Tudor thread bobbins

I’m afraid this is another one of those posts where I show off while pretending that it’s really all to do with Tudor leather work. It was my turn on the lathe last Sunday afternoon, so I whipped up some copies of bobbins from the Mary Rose out of an off-cut piece of silky oak that was destined for the bin.

Mary Rose bobbins

One’s pretty much a copy of 81A1433, complete with hollow inside for storing needles, the other is similar but solid due to a borer hole that comes out the side.

Mary Rose bobbins

These are for my Stuart period leather worker’s tool box. See – it was relevant after all! As well as storing thread, the bobins can be used to maintain a tension on a thread when doing things like whipping rope.

They are just slightly under diameter because of the size of the timber I was using. 81A1433 apparently has some traces of paint so of course, I couldn’t control myself. The paint is artist’s oils because I wasn’t confident that ground pigment wouldn’t come off on the thread. Pigments are all ones in common use and the arrangement of colour is from seventeenth century painted furniture.

Mary Rose bobbins

Post script: even commercially prepared oil paints don’t stop lamp black from rubbing off over everything. Maybe I should use and iron or ivory black next time. I ended up putting a thin coat of varnish over the black to seal it and then waxed.

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Cotehele House Leather Vessel Gallery

I give in. I’m only about 2/3 of the way through the Scottish National Museum photos and I just can’t face them at the moment. So working backwards from the end of the trip instead, here’s a gallery of leather objects from Cotehele House in Cornwall.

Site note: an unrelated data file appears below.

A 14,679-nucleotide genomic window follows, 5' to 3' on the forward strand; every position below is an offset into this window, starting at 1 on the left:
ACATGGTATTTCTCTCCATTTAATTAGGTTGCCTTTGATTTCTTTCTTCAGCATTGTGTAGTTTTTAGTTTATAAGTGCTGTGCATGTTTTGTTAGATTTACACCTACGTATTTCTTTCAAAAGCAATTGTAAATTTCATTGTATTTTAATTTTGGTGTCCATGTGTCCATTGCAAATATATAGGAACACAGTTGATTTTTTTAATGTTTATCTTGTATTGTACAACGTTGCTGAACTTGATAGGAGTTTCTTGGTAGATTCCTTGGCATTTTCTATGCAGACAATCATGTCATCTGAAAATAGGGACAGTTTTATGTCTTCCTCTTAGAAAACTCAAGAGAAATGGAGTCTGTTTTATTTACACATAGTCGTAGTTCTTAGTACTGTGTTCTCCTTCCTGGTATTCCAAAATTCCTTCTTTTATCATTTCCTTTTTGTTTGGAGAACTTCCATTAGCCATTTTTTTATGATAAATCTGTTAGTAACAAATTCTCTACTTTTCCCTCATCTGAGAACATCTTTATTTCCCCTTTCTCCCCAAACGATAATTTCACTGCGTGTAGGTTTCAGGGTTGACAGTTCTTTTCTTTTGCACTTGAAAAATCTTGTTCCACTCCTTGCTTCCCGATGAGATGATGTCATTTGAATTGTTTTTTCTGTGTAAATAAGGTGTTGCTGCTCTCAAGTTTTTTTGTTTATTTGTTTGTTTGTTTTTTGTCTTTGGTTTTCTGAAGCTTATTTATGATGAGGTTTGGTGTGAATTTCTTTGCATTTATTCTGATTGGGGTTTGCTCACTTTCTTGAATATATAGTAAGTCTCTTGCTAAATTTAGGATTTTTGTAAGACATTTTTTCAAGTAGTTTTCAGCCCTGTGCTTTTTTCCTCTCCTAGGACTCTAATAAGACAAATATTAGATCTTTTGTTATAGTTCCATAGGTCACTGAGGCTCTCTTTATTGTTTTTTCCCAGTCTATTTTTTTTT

Late 18th century leather buckets
A pair of eighteenth century leather fire buckets in the kitchen. Riveted construction throughout, the top band is thin metal. Similar buckets are in Fort Nelson from HMS Invincible, Cawdor Castle and on HMS Victory in Portsmouth.

Late 18th century leather bucket
Close up of base and the method of riveting. Unlike the Mary Rose buckets, there is no welt. I’m sure I’ve seen that pattern of rivets somewhere before.

Late 18th century leather buckets

Detail of the top bands showing how the handles attach.

17th century bombard

Large Black Jack/Bombard that was in the punch room when we visited. The style dates it to the first half of the seventeenth century, it stands really roughly 20″/510mm high when measured to the nearest knee.

17th century bombard

There are four layers in the handle. This bombard has a really nice shape around the spout, it looks like it only had very light use and has been looked after. I’m sorry I don’t have any more information about it.

Cotehele House is a National Trust property at St Dominick, near Saltash, PL12 6TA.  http://www.nationaltrust.org.uk/cotehele/